Psalm 44:4
Thou art my King, O God: command deliverances for Jacob.
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EXPOSITORY (ENGLISH BIBLE)
(4) Thou art my King.—Literally, Thou, He, my king, an idiomatic way of making a strong assertion, Thou, even thou, art my king, O God. (Comp. Isaiah 43:25.) What God has done in the past may be expected again, and for a moment the poet forgets the weight of actual trouble in the faith that has sprung from the grateful retrospect over the past.

Psalm 44:4-8. Thou art my king, O God — And thou, O God, who didst such astonishing things for them, art still the very same almighty Being, whom I honour as my sovereign, my governor, and protector. The whole people speak as one man, being united together in one body. Command — That is, effectually procure by thy commanding word, deliverances for Jacob — For the posterity of Jacob, the Israelites. Through thee will we push down our enemies — Hebrew, ננגח, nenaggeeach, cornu feriemus, we will smite with the horn, that is, subdue and destroy them. The phrase is taken from Deuteronomy 33:17, and alludes to cattle pushing with their horns. As if he had said, If thou wouldst but appear for us, the most powerful enemies would not be able to stand before us. Through thy name will we tread them under — That is, by the help of thy power. I will not trust in my bow — I have no confidence in my arms, but in thee only, (as the next verse implies,) and therefore do not frustrate my hope and expectation, placed only on thee. In God we boast all the day — In this we glory continually, that we have such a King, such a mighty Saviour and Deliverer, who has wrought such wonderful things for us and our forefathers.

44:1-8 Former experiences of God's power and goodness are strong supports to faith, and powerful pleas in prayer under present calamities. The many victories Israel obtained, were not by their own strength or merit, but by God's favour and free grace. The less praise this allows us, the more comfort it affords, that we may see all as coming from the favour of God. He fought for Israel, else they had fought in vain. This is applicable to the planting of the Christian church in the world, which was not by any human policy or power. Christ, by his Spirit, went forth conquering and to conquer; and he that planted a church for himself in the world, will support it by the same power and goodness. They trusted and triumphed in and through him. Let him that glories, glory in the Lord. But if they have the comfort of his name, let them give unto him the glory due unto it.Thou art my King, O God - literally, "Thou art He, my King, O God;" that is, Thou art the same: the same King, and the same God, who didst interpose in the time of the fathers, and thou art he whom I recognize as King, as the Sovereign Ruler of thy people. The psalmist here uses the singular number, "my King," as expressive of his own feelings, though he doubtless means also to speak in the name of the people. It would seem not improbable from this, that the author of the psalm was the reigning monarch in the time of the troubles referred to. If not, it was evidently one who personated him, and who meant to represent his feelings. The language shows the strong confidence of the author of the psalm in God, and perhaps also is designed to express his personal responsibility at the time, and his consciousness that his only refuge in conducting the troubled affairs of the nation was God.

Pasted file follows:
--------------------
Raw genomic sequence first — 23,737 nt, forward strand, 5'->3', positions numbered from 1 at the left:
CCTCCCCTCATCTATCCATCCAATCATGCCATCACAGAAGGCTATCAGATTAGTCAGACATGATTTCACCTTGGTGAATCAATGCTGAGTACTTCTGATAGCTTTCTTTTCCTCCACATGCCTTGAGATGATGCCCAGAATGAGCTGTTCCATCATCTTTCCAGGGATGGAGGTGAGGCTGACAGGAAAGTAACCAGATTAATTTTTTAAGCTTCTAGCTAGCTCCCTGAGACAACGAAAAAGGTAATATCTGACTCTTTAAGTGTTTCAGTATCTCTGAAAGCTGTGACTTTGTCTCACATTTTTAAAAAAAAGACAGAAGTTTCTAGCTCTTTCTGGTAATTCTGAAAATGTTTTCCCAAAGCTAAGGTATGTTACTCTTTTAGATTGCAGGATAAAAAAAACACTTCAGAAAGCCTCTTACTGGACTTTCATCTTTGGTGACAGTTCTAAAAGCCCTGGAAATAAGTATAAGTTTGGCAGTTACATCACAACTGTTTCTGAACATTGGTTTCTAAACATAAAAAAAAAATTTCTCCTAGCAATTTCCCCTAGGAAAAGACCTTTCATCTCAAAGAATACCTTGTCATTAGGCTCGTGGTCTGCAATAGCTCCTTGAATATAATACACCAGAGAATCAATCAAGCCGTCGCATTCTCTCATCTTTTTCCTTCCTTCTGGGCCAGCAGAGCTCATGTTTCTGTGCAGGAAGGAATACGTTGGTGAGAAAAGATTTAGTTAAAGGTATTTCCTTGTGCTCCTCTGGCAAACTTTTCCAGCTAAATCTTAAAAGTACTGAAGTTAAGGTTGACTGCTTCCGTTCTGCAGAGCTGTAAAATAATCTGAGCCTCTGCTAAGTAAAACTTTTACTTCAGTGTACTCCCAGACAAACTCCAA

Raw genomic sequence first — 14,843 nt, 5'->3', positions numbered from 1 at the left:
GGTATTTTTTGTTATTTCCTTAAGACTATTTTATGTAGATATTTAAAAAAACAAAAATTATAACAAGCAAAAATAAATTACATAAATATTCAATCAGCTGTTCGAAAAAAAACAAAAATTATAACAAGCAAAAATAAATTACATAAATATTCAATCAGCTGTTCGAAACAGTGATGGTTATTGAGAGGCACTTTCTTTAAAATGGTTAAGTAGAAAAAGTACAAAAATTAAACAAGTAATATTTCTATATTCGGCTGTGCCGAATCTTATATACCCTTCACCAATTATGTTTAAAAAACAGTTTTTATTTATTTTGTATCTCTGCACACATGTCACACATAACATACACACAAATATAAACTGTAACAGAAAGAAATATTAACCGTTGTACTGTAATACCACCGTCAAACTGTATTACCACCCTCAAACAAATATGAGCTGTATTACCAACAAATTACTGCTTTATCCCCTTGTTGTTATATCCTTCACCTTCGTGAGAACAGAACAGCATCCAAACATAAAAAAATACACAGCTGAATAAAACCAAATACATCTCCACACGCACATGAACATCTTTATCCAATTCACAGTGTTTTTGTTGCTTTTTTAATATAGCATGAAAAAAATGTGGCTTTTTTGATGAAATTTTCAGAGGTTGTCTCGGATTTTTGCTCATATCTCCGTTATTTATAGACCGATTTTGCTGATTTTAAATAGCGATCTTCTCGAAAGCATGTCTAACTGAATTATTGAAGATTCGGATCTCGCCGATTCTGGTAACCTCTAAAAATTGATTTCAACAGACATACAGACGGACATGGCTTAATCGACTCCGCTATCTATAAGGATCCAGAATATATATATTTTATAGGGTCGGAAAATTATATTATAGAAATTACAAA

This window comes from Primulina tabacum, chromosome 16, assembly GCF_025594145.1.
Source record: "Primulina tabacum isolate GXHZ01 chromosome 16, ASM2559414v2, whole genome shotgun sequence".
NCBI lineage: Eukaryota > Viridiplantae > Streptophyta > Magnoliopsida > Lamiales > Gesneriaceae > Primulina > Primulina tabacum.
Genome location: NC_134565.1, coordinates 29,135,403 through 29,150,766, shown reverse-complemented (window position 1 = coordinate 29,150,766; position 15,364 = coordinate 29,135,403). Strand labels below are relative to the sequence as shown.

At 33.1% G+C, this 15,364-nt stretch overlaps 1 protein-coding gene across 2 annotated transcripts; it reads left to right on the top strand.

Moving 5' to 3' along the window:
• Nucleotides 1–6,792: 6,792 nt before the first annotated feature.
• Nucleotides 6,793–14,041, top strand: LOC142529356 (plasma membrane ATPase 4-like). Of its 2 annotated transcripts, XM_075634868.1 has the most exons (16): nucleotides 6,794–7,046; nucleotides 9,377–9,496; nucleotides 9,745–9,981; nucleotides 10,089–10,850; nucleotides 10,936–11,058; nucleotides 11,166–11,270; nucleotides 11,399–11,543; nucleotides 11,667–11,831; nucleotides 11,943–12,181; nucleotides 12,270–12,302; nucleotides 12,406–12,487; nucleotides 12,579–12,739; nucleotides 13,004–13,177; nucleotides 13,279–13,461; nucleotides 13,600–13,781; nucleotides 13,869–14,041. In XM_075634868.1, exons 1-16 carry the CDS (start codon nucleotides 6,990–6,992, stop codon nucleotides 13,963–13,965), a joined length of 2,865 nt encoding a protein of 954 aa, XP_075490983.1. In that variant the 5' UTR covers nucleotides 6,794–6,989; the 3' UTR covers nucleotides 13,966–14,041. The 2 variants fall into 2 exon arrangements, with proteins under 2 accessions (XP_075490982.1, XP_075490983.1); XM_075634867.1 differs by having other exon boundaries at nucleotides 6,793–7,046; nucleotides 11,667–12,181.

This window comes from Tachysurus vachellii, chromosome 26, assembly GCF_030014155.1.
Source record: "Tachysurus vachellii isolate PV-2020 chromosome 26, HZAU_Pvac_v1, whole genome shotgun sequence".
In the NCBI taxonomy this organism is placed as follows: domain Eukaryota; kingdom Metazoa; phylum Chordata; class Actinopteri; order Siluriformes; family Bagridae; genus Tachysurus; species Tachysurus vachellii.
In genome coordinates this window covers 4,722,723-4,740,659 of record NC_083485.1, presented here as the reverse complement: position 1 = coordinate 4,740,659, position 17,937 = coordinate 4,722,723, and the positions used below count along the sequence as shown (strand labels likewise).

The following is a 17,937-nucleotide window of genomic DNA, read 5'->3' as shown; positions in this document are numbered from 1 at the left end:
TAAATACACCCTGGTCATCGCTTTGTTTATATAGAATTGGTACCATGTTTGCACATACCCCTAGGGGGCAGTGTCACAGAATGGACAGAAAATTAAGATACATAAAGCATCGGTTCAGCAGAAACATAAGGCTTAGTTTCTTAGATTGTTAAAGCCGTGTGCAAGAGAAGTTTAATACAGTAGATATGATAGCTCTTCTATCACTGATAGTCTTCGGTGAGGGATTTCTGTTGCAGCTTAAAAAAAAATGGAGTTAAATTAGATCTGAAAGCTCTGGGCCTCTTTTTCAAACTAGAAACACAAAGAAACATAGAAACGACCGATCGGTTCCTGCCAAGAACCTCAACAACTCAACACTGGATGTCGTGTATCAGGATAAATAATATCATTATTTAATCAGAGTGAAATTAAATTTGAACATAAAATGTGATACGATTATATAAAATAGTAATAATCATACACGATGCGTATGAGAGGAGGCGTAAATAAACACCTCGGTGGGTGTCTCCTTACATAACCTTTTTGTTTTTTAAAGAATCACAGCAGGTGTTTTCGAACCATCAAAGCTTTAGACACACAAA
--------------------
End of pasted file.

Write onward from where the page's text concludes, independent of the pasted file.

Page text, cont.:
Command deliverances for Jacob - As if all was under His command, and He had only to give direction, and salvation would come. The word "Jacob" here is used to denote the descendants of Jacob, or the people of God. See the notes at Psalm 24:6.

4. Thou art my King—literally, "he who is my King," sustaining the same covenant relation as to the "fathers."4 Thou art my King, O God: command deliverances for Jacob.

5 Through thee will we push down our enemies: through thy name will we tread them under that rise up against us.

6 For I will not trust in my bow, neither shall my sword save me.

7 But thou hast saved us from our enemies, and hast put them to shame that hated us.

8 In God we boast all the day long, and praise thy name for ever. Selah.

Psalm 44:4

"Thou art my King, O God." Knowing right well thy power and grace my heart is glad to own thee for her sovereign prince. Who among the mighty are so illustrious as thou art? To whom, then, should I yield my homage or turn for aid? God of my fathers in the olden time, thou art my soul's monarch and liege Lord. "Command deliverances for Jacob." To whom should a people look but to their king? He it is who, by virtue of his office, fights their battles for them. In the case of our King, how easy it is for him to scatter all our foes! O Lord, the King of kings, with what ease canst thou rescue thy people; a word of thine can do it, give but the command and thy persecuted people shall be free. Jacob's long life was crowded with trials and deliverances, and his descendants are here called by his name, as if to typify the similarity of their experience to that of their great forefather. He who would win the blessings of Israel must share the sorrows of Jacob. This verse contains a personal declaration and an intercessory prayer; those can pray best who make most sure of their personal interest in God, and those who have the fullest assurance that the Lord is their God should be the foremost to plead for the rest of the tried family of the faithful.

Psalm 44:5

"Through thee will we push down our enemies." The fight was very close, bows were of no avail, and swords failed to be of service, it came to daggers drawing, and hand to hand wrestling, pushing and tugging. Jacob's God was renewing in the seed of Jacob their father's wrestling. And how fared it with faith then? Could she stand foot to foot with her foe and hold her own? Yea, verily, she came forth victorious from the encounter, for she is great at a close push, and overthrows all her adversaries, the Lord being her helper.